Politicians, fundraisers, journalists and ordinary members of the public swing around an ethical pivot in David Hare’s new play Gethsemane, which premiered at the National’s Cottesloe theatre last night.
How far should we abuse our own moral code in order to preserve what we think is right? That is the question faced by all the characters in Hare’s new play, which depicts the relationship between scandal, cover-up and exposé within a crumbling Labour government.
In Howard Davies’s production, Meredith Guest (Tamsin Greig) is the British Home Secretary, an idealist who got into politics to ‘make a difference’ but whose attempts are suffocating under a heavy workload and negative immigration headlines. In prioritising politics over family, Meredith’s 16-year-old daughter Suzette (Jessica Raine) has become a problem to be managed. Caught smoking dope at her fee-paying school – which she attends unhappily after her supposedly socialist mother removed her from her comprehensive – Meredith’s assistant Monique and the party’s chief fundraiser Otto manage to fix the problem, until Suzette tells a journalist about the cover up when she sleeps with him at a party.
Sharp-talking Monique (Gugu Mbatha-Raw) and fat cat Otto (Stanley Townsend) have no problem treading on ethics to support what they think is the greater good – the government. Otto is all too happy to metaphorically pimp out the Prime Minister to earn party funds from rich businessmen, and Monique proves a capable blackmailer in attempting to smother journalist Geoff Benzine (Adam James)’s story. But Benzine’s own moral code, no less shaky after his exploits with the barely over age Suzette, comes into its own when he risks his career to expose the truth. Meanwhile Meredith, initially dismayed at the cover-up she did not instigate, wrestles with her conscience and family troubles before finding her own way forward.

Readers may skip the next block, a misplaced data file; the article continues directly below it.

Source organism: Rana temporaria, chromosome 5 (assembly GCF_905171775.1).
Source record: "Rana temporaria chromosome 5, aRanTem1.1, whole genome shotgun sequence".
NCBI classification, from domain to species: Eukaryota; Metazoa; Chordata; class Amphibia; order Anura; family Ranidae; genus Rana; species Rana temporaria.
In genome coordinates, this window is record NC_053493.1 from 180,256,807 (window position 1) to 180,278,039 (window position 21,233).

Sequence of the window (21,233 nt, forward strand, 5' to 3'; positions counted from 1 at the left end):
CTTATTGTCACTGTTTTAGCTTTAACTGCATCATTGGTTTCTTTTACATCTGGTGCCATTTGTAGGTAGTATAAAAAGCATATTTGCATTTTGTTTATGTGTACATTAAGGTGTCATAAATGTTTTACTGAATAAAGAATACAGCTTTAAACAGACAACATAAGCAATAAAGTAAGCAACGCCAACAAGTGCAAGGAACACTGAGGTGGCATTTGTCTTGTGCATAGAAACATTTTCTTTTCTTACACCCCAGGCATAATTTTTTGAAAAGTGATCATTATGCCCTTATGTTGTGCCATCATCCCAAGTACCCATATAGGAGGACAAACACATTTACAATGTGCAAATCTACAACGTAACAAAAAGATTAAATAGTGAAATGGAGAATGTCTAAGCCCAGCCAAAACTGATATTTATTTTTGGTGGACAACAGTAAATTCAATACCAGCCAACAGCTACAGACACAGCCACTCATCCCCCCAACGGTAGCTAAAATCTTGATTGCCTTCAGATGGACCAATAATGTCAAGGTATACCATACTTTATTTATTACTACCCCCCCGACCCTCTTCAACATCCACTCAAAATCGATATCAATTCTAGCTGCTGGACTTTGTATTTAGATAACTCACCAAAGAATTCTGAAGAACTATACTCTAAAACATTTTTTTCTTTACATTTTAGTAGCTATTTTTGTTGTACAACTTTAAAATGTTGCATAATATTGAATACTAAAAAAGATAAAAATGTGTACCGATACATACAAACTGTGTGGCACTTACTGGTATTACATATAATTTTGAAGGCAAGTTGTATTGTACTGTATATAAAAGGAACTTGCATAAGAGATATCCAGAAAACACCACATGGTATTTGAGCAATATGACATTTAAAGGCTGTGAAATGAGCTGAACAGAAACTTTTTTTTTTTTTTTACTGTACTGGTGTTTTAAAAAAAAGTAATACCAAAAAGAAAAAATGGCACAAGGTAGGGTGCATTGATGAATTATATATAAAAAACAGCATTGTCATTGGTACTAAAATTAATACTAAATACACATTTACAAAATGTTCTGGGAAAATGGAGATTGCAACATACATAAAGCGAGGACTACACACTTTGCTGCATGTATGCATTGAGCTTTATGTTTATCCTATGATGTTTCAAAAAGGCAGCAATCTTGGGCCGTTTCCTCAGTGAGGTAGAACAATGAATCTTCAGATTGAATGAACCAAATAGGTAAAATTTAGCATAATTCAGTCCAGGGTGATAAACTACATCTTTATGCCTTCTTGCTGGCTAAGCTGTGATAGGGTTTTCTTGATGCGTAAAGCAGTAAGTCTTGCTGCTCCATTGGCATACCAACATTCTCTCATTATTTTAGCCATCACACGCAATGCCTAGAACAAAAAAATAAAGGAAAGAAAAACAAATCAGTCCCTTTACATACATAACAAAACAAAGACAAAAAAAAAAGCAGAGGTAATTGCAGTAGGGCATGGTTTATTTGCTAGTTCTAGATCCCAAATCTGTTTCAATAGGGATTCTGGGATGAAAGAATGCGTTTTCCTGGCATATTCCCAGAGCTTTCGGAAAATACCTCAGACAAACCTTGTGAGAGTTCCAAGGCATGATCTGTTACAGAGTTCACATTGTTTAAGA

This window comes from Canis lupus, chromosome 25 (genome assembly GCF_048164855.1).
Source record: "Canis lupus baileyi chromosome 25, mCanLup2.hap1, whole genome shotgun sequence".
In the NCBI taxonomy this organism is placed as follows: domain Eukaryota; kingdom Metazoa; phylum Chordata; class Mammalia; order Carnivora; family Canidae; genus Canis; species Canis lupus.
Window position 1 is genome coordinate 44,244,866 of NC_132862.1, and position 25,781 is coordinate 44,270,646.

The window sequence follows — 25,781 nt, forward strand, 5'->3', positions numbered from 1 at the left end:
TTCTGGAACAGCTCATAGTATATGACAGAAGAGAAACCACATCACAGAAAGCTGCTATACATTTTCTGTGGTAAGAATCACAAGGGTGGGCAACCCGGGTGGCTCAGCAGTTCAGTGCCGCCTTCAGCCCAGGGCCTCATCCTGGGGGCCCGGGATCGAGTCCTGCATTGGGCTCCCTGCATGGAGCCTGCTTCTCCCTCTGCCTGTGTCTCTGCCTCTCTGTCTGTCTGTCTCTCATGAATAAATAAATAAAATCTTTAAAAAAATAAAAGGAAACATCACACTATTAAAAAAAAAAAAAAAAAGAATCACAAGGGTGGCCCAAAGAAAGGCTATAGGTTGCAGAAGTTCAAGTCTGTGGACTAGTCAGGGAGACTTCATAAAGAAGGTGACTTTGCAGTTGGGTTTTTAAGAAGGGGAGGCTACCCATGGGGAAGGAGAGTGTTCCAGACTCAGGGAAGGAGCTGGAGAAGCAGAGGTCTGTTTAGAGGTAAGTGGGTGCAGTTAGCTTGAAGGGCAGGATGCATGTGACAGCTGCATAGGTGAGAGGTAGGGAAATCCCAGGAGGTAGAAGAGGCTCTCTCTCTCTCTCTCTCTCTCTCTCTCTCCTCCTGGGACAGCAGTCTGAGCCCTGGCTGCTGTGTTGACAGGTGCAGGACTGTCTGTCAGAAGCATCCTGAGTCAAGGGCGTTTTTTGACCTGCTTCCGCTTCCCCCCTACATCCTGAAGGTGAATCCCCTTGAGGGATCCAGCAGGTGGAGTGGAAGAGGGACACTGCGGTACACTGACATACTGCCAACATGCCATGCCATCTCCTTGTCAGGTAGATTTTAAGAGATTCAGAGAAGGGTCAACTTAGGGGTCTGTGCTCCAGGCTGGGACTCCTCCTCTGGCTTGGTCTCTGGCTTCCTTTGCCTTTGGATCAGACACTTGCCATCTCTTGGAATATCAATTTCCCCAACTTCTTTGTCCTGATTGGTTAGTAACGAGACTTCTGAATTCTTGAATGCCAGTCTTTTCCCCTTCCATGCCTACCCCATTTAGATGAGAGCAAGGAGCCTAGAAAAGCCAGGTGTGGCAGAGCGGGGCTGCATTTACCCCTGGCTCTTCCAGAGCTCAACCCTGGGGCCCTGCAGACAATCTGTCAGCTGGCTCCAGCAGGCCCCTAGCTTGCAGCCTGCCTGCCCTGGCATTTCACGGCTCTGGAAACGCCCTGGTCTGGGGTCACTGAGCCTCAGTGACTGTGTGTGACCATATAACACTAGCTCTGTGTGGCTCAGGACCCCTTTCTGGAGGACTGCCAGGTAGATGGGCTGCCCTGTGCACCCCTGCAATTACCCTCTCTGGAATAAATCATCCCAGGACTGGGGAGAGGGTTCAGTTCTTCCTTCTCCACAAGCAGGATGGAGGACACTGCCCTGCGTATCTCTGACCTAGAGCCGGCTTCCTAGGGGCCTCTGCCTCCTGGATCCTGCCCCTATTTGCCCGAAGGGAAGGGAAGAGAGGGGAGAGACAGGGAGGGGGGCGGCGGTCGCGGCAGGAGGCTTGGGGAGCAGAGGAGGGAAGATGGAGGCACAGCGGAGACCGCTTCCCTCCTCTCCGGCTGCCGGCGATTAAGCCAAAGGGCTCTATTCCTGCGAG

Stoic in the face of this ethical meltdown is Lori (Nicola Walker), the wife of newly employed fundraiser Mike (Daniel Ryan). A former music teacher who became disillusioned and gave up her job for a life of busking, Lori cannot abide the dubious fundraising methods and parenting skills she encounters. Taking Suzette under her wing, Lori seems a beacon of moral strength in a sea of weakness, until, she is reminded, perhaps the stronger person is the one who carries on regardless, rather than giving up.
Complemented by rapidly moving scenes of London projected onto Bob Crowley’s white set, Hare’s play is a fiercely contemporary portrayal of the inner workings of modern politics and the people that do what ever it takes to prop up their party.